“We considered that on familiar turf, the adolescents participating in the pyscho-education group may have felt more comfortable and less anxious than the group that ventured out each week to the arena – a new and possibly unsettling place.
“We nevertheless wondered why, with the exception of emotional reactivity, the psycho-education group’s scores became worse over the course of the study. We considered that some of the adolescents in the psycho-education group were not allowed to leave campus during school hours and, for whatever reasons that might have been, circumstances beyond our awareness may have influenced their outcomes.”
Discussing their findings, the researchers said: “For an adolescent that suffers from a lack of resilience, strengthening that resilience is a preferred avenue for treatment.
“One of the important characteristics of equine-assisted psychotherapy that makes it appealing for work with adolescents is that [it] can create a trust-building environment relatively quickly. In a natural setting, in the presence of horses and without undue influence from a therapist’s agenda, an adolescent may find thoughts and feelings arising from symbols and metaphors that are personal and profound – and all within a relatively brief period of time.”
They noted that, since the late 1990s, social and behavioral scientists had been studying the use of horses for a variety of human health and behavioral health conditions. Yet the key question remained: What was it about being with horses that helped human beings?
The study team said equine-assisted psychotherapy was continuing to gain momentum as a mindful, solution-oriented experiential therapy with horses.
“Although we know that today’s environment can differ widely for high school-age adolescents, we wonder if equine-assisted psychotherapy could provide them a link back to nature, to their physical, mental and emotional selves and the strengths they’ve lost or are yet to discover?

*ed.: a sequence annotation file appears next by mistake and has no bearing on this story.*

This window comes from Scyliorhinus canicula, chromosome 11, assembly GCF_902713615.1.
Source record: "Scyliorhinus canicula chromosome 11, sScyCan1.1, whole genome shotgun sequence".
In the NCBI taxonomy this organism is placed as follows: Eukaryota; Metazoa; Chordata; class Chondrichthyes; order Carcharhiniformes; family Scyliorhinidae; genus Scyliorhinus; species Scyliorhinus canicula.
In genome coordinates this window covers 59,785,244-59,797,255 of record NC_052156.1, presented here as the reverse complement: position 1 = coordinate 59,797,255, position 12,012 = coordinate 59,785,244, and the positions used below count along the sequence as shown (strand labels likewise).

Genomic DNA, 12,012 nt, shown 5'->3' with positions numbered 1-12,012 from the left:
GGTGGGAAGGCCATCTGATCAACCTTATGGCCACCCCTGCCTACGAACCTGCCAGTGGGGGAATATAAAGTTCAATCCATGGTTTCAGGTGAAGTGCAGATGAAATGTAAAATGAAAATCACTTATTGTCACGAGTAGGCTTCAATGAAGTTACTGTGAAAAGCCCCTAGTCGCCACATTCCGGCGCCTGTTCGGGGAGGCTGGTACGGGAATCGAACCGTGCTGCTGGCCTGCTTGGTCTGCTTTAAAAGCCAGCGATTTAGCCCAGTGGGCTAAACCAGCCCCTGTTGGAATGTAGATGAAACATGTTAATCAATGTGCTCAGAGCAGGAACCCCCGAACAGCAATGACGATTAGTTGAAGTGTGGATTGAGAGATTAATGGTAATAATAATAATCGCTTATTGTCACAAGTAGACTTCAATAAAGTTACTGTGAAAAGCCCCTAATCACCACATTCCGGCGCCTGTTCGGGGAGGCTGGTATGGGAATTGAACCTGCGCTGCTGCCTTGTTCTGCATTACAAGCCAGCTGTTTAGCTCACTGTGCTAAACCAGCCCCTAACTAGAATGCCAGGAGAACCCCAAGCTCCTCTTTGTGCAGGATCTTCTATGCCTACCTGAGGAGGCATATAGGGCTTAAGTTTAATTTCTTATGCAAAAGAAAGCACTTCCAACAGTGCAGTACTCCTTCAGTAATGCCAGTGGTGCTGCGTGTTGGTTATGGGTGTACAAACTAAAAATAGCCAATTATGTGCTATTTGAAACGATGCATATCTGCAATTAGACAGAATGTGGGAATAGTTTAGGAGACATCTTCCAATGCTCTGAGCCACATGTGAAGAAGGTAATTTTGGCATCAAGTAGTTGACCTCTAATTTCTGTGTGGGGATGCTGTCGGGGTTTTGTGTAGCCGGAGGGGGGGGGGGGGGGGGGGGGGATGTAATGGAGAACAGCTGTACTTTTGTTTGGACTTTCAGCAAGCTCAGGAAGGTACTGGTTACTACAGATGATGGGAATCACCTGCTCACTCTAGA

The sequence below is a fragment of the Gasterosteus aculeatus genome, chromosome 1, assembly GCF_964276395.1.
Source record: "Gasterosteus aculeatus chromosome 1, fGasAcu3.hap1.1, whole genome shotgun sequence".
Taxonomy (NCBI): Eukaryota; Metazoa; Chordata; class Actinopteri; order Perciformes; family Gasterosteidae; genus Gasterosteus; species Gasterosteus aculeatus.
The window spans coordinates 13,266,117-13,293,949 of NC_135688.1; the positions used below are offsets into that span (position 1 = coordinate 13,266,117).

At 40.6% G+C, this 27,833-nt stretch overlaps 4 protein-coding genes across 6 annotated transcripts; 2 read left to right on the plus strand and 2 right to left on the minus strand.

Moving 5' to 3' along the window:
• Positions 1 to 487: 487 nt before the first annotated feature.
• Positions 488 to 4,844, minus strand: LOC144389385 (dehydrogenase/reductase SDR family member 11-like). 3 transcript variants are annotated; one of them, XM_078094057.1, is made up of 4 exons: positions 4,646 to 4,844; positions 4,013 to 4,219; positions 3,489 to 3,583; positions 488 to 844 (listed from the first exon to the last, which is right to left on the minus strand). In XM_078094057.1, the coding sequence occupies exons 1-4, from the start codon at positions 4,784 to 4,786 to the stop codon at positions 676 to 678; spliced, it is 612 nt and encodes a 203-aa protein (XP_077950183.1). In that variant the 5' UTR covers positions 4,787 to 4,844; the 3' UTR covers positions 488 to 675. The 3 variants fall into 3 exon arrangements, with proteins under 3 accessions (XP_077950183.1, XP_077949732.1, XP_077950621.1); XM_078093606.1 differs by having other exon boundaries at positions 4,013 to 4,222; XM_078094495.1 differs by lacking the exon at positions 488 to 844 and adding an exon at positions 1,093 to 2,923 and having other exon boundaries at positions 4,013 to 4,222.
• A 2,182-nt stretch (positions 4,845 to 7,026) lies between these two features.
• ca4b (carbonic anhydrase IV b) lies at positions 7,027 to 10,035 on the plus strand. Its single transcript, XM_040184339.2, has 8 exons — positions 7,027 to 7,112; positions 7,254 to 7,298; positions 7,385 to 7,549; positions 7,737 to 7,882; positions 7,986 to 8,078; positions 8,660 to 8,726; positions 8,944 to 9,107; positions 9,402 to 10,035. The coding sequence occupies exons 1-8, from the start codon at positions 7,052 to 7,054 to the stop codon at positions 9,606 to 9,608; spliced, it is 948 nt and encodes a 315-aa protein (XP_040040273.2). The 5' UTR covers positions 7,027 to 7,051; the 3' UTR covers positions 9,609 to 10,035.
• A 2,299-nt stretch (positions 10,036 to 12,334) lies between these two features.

“Anecdotal evidence has shown that most male adolescents respond favorably to horses. However, there are a few who have resorted to aggressiveness and intimidation in the arena.
“In these cases, the males have attempted to problem-solve by trying to bully the horses around. This typically does not work and can lead, ultimately, to a powerful learning experience.
“Overall, it appears that female adolescents tend to respond to horses in a positive manner.
“We suggest that, because horses are prey animals, females might naturally identify with them for that reason, though females often say they are attracted to horses for their strength and beauty.
“It is easy for humans to forget that horses are prey animals because horses are typically much larger than we are and knowing how powerful they can be will undoubtedly influence our perspective when we are with them 100% on-the-ground as equals in the therapeutic relationship.”
The researchers said their goal was to explore equine-assisted psychotherapy as an addition to conventional treatments for behavioral change with marginalized adolescents.
“Our hope is to inspire the scientific community to become even more curious about the therapeutic use of horses and the ways they may impact and influence human behavior, especially with this fragile, marginalized population.”
Whittlesey-Jerome was joined in the research by Pamela Schultz and Joseph Tomaka.
Whittlesey-Jerome WK, Schultz PN, Tomaka J (2016) Adding Equine Assisted Psychotherapy to Conventional Treatment: A Case Study of Adolescent Resilience among Charter High School Students Blind Review Copy. Pediat Therapeut 6:280. doi: 10.4172/2161-0665.1000280
The full study, published under a Creative Commons Attribution License, can be read here.